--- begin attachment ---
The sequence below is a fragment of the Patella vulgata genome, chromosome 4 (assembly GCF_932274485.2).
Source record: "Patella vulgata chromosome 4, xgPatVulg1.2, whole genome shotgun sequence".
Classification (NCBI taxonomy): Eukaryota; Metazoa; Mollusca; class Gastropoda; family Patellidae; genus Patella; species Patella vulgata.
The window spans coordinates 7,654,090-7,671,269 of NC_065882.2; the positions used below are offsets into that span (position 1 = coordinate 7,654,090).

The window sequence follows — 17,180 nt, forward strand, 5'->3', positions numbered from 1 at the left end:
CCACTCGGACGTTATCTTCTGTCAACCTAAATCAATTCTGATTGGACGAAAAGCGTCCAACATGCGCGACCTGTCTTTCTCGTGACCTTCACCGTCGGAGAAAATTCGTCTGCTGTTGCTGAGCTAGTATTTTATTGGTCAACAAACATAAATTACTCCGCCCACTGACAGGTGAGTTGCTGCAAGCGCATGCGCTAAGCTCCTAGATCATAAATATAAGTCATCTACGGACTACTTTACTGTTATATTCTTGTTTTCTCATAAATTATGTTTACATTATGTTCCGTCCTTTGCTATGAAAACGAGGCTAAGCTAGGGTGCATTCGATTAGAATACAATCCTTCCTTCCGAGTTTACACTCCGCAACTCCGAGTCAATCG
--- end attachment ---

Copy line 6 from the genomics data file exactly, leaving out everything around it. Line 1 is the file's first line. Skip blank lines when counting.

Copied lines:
CCACTCGGACGTTATCTTCTGTCAACCTAAATCAATTCTGATTGGACGAAAAGCGTCCAACATGCGCGACCTGTCTTTCTCGTGACCTTCACCGTCGGAGAAAATTCGTCTGCTGTTGCTGAGCTAGTATTTTATTGGTCAACAAACATAAATTACTCCGCCCACTGACAGGTGAGTTGCTGCAAGCGCATGCGCTAAGCTCCTAGATCATAAATATAAGTCATCTACGGACTACTTTACTGTTATATTCTTGTTTTCTCATAAATTATGTTTACATTATGTTCCGTCCTTTGCTATGAAAACGAGGCTAAGCTAGGGTGCATTCGATTAGAATACAATCCTTCCTTCCGAGTTTACACTCCGCAACTCCGAGTCAATCG